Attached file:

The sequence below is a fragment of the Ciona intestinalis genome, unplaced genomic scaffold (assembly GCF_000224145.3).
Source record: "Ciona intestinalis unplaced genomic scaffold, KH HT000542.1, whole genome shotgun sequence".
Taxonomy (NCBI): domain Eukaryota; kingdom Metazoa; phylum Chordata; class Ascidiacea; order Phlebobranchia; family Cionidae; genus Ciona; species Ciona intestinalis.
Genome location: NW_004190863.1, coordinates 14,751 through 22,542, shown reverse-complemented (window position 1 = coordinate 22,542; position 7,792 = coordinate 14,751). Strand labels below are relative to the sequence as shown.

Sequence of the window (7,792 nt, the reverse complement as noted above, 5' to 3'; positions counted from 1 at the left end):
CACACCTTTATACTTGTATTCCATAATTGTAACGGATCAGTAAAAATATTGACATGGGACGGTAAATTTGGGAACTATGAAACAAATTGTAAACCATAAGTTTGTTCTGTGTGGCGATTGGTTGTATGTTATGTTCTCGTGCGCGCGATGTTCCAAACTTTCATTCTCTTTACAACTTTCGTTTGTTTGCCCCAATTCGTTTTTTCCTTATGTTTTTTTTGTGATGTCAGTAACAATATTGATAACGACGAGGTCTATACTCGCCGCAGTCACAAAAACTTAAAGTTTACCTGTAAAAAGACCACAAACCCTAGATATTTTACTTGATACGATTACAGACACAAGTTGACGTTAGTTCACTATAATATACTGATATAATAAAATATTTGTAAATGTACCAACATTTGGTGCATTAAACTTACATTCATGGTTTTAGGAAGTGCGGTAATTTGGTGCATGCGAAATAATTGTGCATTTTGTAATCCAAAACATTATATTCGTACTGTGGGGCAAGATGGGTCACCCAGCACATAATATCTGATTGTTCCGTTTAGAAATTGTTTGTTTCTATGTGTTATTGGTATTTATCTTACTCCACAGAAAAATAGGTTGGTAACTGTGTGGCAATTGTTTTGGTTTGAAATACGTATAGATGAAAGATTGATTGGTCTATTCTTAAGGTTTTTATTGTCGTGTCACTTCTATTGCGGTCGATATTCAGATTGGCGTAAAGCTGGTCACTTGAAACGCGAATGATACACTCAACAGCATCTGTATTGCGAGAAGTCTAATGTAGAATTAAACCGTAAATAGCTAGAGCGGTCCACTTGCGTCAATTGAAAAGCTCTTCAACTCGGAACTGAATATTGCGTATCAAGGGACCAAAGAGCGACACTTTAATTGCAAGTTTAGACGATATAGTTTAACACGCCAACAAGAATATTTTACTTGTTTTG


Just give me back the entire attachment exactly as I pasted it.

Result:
The sequence below is a fragment of the Ciona intestinalis genome, unplaced genomic scaffold (assembly GCF_000224145.3).
Source record: "Ciona intestinalis unplaced genomic scaffold, KH HT000542.1, whole genome shotgun sequence".
Taxonomy (NCBI): domain Eukaryota; kingdom Metazoa; phylum Chordata; class Ascidiacea; order Phlebobranchia; family Cionidae; genus Ciona; species Ciona intestinalis.
Genome location: NW_004190863.1, coordinates 14,751 through 22,542, shown reverse-complemented (window position 1 = coordinate 22,542; position 7,792 = coordinate 14,751). Strand labels below are relative to the sequence as shown.

Sequence of the window (7,792 nt, the reverse complement as noted above, 5' to 3'; positions counted from 1 at the left end):
CACACCTTTATACTTGTATTCCATAATTGTAACGGATCAGTAAAAATATTGACATGGGACGGTAAATTTGGGAACTATGAAACAAATTGTAAACCATAAGTTTGTTCTGTGTGGCGATTGGTTGTATGTTATGTTCTCGTGCGCGCGATGTTCCAAACTTTCATTCTCTTTACAACTTTCGTTTGTTTGCCCCAATTCGTTTTTTCCTTATGTTTTTTTTGTGATGTCAGTAACAATATTGATAACGACGAGGTCTATACTCGCCGCAGTCACAAAAACTTAAAGTTTACCTGTAAAAAGACCACAAACCCTAGATATTTTACTTGATACGATTACAGACACAAGTTGACGTTAGTTCACTATAATATACTGATATAATAAAATATTTGTAAATGTACCAACATTTGGTGCATTAAACTTACATTCATGGTTTTAGGAAGTGCGGTAATTTGGTGCATGCGAAATAATTGTGCATTTTGTAATCCAAAACATTATATTCGTACTGTGGGGCAAGATGGGTCACCCAGCACATAATATCTGATTGTTCCGTTTAGAAATTGTTTGTTTCTATGTGTTATTGGTATTTATCTTACTCCACAGAAAAATAGGTTGGTAACTGTGTGGCAATTGTTTTGGTTTGAAATACGTATAGATGAAAGATTGATTGGTCTATTCTTAAGGTTTTTATTGTCGTGTCACTTCTATTGCGGTCGATATTCAGATTGGCGTAAAGCTGGTCACTTGAAACGCGAATGATACACTCAACAGCATCTGTATTGCGAGAAGTCTAATGTAGAATTAAACCGTAAATAGCTAGAGCGGTCCACTTGCGTCAATTGAAAAGCTCTTCAACTCGGAACTGAATATTGCGTATCAAGGGACCAAAGAGCGACACTTTAATTGCAAGTTTAGACGATATAGTTTAACACGCCAACAAGAATATTTTACTTGTTTTG